11/16/2010—I did not know it when I wrote a recent blog post below about how reality is God-like, but there had been an argument about something like this in the public arena in 2007. Kelly O'Connor responded on The Rational Response Squad (a very good atheist blog) to a piece by Dinesh D’Souza in the Christian Science Monitor defending Kant’s view of the limits of reason in the Critique of Pure Reason that there is more to reality than the five senses can know. The senses cannot ascertain the validity of metaphysical truth. O’Connor asks, reasonably, how can we know what we cannot know?
Now, I don’t know Kant well or really at all (only secondary sources). But I do understand how the believer can experience reality is such a way that it shows the presence of God. It is because reality is God-like.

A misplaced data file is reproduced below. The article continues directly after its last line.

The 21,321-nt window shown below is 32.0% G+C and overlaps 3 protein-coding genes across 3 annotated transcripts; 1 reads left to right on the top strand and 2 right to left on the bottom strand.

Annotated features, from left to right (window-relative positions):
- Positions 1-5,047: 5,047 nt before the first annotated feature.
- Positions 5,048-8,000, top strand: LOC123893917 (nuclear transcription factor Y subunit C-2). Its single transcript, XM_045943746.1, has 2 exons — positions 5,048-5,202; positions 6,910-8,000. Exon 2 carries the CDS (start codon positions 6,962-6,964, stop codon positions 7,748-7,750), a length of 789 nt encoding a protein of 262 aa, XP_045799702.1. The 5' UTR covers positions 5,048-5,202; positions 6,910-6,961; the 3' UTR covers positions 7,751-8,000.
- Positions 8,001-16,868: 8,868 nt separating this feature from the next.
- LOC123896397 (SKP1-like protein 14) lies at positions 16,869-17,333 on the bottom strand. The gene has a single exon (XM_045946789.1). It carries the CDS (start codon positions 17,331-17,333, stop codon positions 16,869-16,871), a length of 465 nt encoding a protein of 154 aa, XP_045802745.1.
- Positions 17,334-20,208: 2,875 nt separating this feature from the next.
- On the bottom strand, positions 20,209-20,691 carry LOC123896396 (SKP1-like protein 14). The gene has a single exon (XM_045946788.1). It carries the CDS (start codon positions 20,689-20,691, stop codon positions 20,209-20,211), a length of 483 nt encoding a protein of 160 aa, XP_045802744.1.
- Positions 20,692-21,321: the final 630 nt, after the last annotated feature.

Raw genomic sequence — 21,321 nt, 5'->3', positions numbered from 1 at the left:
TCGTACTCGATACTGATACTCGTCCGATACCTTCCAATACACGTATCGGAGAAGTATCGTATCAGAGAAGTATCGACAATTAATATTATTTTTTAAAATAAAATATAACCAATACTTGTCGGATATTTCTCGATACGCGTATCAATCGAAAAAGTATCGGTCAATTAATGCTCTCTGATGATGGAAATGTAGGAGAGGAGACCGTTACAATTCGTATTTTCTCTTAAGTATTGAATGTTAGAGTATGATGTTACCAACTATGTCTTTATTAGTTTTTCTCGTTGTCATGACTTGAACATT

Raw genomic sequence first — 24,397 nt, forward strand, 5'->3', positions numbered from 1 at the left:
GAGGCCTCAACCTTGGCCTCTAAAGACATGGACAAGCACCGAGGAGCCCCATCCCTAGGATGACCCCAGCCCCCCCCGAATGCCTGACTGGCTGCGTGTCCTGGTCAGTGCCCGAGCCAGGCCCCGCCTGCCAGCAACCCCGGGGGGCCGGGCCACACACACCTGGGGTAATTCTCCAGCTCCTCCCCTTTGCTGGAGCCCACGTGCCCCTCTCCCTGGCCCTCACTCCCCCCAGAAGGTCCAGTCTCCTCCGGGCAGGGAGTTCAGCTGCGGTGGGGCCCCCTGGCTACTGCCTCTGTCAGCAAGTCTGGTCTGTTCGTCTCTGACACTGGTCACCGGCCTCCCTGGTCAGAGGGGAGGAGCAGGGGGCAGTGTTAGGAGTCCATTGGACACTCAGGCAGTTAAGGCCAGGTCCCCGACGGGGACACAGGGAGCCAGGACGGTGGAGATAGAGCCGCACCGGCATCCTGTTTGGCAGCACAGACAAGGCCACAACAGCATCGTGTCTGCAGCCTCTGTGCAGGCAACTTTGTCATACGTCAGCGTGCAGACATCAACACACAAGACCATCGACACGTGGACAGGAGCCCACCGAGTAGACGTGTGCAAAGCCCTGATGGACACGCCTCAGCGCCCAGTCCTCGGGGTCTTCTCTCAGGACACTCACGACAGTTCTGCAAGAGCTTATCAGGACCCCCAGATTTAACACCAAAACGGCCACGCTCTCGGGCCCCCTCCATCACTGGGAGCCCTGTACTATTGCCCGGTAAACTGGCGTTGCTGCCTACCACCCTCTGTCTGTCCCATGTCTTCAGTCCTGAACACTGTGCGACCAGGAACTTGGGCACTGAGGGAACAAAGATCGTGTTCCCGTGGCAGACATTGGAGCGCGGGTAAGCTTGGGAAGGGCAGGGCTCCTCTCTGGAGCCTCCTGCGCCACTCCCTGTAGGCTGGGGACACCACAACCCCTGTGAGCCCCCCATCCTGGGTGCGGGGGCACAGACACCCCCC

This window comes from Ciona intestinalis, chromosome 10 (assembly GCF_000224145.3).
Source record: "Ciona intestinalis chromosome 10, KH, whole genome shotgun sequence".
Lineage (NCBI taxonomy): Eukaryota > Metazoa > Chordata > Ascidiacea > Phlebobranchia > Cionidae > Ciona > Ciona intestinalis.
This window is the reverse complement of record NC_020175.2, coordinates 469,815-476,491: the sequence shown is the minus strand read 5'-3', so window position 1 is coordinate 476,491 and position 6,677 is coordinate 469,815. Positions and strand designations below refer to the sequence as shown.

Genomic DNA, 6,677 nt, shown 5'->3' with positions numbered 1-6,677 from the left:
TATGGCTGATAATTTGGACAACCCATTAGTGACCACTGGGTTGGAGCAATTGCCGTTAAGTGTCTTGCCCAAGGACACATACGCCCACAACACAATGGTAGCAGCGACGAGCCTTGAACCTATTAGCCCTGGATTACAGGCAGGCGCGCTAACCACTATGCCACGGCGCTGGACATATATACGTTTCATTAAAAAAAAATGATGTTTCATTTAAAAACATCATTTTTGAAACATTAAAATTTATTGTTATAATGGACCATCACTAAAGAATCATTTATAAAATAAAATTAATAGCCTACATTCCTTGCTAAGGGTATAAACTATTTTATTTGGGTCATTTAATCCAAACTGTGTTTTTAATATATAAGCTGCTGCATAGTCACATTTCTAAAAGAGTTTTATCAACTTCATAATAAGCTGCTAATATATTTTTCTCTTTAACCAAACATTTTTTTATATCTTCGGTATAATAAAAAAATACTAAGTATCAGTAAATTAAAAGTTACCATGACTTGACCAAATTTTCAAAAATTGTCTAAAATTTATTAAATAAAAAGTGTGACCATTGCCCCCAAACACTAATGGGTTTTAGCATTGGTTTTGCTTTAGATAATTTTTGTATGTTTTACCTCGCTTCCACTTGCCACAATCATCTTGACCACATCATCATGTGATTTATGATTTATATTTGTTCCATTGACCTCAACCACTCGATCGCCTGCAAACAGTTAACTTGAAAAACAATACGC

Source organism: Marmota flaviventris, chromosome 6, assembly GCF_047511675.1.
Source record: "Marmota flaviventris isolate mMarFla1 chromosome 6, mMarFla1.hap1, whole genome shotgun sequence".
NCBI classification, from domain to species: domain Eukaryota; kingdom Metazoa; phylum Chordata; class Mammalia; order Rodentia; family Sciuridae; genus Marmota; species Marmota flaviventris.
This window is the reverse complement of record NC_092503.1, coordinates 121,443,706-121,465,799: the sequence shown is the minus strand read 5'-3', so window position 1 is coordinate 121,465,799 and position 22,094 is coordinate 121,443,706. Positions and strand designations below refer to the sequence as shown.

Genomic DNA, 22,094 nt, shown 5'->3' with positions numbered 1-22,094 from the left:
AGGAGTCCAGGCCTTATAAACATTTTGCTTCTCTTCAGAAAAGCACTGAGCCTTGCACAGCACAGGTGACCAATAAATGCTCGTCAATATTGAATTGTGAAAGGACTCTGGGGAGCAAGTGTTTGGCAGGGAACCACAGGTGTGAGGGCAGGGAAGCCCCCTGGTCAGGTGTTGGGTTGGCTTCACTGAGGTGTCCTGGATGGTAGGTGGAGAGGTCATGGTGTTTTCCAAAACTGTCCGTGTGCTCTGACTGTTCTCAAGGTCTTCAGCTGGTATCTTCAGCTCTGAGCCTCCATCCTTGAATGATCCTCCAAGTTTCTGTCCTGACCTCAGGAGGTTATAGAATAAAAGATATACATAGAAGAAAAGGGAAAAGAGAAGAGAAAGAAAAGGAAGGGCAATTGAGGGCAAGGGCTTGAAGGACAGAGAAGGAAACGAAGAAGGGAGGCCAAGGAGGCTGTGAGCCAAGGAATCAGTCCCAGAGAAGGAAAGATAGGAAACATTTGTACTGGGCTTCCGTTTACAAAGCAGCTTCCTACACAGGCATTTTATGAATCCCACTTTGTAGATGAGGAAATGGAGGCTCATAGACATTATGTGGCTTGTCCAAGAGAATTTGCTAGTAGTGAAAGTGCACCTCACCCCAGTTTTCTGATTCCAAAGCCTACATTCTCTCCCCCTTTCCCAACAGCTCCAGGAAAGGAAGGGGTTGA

Consider Martin Luther King Jr.’s statement that the arc of the moral universe is long but it bends toward justice. Obviously Reverend King was thinking of the book of Exodus. African-Americans were like the slaves of Egypt. They were condemned to slavery for 400 years before God liberated them. King had faith that the same would happen here and to an extent it did (freedom did not solve all of the Israelites’ problems either).
The same is true for forgiveness of sin and the divine call to act for justice. Indeed the same is true for the belief that there is such a thing as justice. All of these are realities for the religious believer because, believing in God, they all actually happen. That may be why Kant thought religion to be rational.
Reality is structured in such a way that it is as if God exists. I don’t believe God exists because I don’t think unembodied will and intelligence is possible. But having been brought up in intense religion, I still experience reality as if God exists. And it is irrefutable experience.